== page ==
24K gold, glow-in-the-dark paint, sacred wild herb paper… these are just some of Master Yun’s special touches that bring his feng shui exhibition ‘The Colours of Prosperity and Elegance’ to life.

Master Yun hosted members of the Cambodian royal family at his exhibition launch, including Princess Buppha Devi (left) and Prince Tesso Sisowath (right).

Feng shui was brought to life in the form of vivid visual art last weekend, at the Bangkok leg of The Colours of Prosperity and Elegance exhibition at Emporium Gallery. Singaporean feng shui Emeritus Master Yun Long Zi presented 108 pieces inspired by one of nature’s most elegant animals: the peacock.

This Malaysian-born feng shui master paints every day, describing it as not only therapeutic, but in line with his generational practices. “When we appreciate and create art, we are connected with God. The Chinese call it the union of heaven, earth, and human. This happens both in feng shui and art, so I believe feng shui should be done in a beautiful manner,” he shares.

Combining visual, spiritual, material and metaphysical worlds, here are five ways Master Yun Long Zi turns his feng shui teachings into visual art.

Multilayered sacred paper

“All my paintings begin with three layers of colour splashes,” Master Yun divulges. Each painting consists of 8 to 18 layers, which can be a lengthy process as each layer must be left to dry. Symbolic to the colours of life, his paintings represent the vibrant canvas of life, even from birth.

Besides rice paper, Master Yun paints on dong ba paper from the shamanic tribe of Lijiang. The shamans have their ways steeped in feng shui. They hand-make this paper with wild herbs, which slows down its biodegradability for up to a thousand years. The language and paper of these shamans are considered sacred, which leads Master Yun to believe, “Whatever we write is sacred. Are we going to prophesise positivity or negativity?”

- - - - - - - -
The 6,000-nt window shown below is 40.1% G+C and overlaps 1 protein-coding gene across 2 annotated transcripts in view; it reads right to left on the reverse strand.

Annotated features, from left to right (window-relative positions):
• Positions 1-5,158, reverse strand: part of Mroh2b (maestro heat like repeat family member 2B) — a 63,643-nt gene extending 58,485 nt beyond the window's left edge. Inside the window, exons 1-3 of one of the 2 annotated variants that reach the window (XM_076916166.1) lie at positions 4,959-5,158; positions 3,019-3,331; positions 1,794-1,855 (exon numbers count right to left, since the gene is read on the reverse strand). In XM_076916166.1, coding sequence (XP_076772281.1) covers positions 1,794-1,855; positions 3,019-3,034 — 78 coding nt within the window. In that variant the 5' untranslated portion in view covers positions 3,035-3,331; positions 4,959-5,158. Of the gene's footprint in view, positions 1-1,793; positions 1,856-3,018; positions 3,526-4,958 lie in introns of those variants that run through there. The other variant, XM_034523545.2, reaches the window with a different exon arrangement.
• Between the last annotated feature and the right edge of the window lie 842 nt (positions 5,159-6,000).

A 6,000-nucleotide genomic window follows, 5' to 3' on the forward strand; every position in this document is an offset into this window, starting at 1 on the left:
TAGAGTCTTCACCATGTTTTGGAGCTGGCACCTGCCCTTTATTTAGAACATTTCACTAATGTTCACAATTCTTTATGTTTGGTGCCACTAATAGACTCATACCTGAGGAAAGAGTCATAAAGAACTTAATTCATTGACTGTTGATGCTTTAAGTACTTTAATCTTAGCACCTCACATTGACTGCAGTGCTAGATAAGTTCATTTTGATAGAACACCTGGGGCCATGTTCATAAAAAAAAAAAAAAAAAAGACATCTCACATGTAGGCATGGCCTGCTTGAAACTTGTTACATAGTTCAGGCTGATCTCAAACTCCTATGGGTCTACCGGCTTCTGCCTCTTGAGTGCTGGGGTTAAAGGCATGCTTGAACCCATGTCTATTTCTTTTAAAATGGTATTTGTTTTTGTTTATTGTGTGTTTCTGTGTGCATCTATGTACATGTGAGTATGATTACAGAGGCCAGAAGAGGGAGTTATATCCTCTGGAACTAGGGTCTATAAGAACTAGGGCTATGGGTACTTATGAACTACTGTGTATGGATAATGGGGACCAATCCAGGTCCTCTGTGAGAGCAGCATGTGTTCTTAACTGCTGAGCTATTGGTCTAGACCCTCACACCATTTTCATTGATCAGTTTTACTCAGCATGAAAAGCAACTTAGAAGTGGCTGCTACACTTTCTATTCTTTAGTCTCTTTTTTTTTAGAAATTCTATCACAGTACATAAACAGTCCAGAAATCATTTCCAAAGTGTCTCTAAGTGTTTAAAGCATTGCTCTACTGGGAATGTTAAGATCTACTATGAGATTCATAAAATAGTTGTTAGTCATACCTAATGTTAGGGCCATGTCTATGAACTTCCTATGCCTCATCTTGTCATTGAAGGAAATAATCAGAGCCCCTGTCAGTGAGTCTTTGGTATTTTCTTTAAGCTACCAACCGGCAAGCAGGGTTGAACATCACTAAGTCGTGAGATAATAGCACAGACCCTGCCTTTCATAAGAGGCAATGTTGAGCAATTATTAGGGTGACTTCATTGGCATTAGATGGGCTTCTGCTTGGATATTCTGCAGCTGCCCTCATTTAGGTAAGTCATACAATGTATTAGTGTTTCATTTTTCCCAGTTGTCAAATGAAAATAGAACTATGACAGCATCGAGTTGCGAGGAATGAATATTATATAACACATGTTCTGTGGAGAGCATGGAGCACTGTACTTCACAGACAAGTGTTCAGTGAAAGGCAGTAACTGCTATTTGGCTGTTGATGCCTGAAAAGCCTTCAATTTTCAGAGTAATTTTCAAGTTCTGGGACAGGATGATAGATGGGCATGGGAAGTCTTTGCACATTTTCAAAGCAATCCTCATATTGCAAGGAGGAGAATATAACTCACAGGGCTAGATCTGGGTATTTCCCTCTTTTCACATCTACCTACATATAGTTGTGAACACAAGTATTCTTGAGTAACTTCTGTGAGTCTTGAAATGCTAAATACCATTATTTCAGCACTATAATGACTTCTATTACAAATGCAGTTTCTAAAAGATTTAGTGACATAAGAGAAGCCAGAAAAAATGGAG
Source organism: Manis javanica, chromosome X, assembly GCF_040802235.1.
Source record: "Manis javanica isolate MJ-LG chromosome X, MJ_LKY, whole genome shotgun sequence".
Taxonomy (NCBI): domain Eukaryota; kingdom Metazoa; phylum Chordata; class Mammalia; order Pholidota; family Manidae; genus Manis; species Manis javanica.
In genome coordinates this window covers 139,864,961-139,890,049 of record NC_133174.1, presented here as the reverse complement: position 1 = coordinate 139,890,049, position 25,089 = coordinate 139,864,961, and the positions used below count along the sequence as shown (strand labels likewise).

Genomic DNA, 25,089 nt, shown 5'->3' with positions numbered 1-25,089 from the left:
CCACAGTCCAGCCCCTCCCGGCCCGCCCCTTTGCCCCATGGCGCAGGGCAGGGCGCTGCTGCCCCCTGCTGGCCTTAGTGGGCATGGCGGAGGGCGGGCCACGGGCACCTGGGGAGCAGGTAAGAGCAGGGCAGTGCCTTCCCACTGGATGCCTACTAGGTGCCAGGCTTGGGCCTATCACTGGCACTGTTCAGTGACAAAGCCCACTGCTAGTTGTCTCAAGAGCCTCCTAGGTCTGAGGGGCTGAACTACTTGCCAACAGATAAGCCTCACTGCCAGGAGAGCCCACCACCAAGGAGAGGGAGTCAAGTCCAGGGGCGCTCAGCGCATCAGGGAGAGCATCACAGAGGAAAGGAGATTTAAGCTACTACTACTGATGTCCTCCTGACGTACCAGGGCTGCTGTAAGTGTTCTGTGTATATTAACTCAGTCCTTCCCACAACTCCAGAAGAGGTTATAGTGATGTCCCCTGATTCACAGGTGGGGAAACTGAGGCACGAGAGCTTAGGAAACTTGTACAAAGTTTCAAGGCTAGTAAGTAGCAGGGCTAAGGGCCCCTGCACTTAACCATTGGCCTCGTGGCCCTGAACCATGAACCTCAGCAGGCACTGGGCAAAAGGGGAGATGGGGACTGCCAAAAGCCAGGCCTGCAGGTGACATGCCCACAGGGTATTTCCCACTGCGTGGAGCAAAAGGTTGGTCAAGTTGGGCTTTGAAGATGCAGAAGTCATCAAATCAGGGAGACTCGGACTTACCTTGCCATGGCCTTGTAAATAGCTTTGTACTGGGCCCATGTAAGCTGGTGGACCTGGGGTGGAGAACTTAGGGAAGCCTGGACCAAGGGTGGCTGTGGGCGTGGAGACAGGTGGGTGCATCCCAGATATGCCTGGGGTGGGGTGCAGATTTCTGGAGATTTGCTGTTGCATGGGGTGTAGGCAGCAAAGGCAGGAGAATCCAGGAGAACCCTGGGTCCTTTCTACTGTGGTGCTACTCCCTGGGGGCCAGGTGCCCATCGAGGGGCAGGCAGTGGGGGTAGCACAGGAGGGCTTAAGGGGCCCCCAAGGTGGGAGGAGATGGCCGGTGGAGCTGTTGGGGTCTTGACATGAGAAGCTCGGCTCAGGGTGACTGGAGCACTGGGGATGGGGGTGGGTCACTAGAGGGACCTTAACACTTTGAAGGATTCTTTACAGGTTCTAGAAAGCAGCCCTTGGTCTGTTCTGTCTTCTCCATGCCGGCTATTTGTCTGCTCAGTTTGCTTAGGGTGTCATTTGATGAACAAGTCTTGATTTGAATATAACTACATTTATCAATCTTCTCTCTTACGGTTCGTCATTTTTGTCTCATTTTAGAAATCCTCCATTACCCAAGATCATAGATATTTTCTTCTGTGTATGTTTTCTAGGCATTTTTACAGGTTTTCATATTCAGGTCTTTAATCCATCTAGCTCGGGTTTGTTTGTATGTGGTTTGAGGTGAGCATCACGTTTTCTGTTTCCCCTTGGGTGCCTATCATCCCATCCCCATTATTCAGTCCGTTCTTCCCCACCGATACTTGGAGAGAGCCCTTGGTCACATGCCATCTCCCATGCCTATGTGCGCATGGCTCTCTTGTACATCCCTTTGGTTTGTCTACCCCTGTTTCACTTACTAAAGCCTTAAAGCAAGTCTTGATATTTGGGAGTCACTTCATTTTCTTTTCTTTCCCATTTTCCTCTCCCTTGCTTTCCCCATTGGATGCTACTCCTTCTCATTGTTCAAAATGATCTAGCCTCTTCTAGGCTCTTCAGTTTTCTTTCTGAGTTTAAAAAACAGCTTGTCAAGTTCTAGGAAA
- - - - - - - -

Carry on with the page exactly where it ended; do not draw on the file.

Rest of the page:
His choice is clear in the poetry he calligraphs onto his paintings. Deviating from the traditional tone of ancient Chinese poems, Master Yun only incorporates positive poetry that elevates the value of his paintings.

Peacock as the ‘I’

The Colours of Prosperity and Elegance largely features peacocks painted into themes of happiness, love, prosperity, and hope. Only after the layers of colour splashes does Master Yun decide where to place the peacock, which represents the ‘I’ or ‘self’.

“With the given situation and conditions, where am I going to place myself so that I can put myself in the best light?” he explains. It also serves as a reminder to live life artistically, bringing beauty and peace wherever you go.

One of the standout aspects of this collection is the use of phosphorescent acrylic paint that glows in the dark. It emits absorbed light over extended periods, glowing intensely under UV radiation.

“The peacocks in my paintings become living metaphors for attraction. Their feathers glitter gold under bright lights, but when the lights are turned off and ultraviolet light shone on them through the darkness, you will see celestial stars,” shares Master Yun.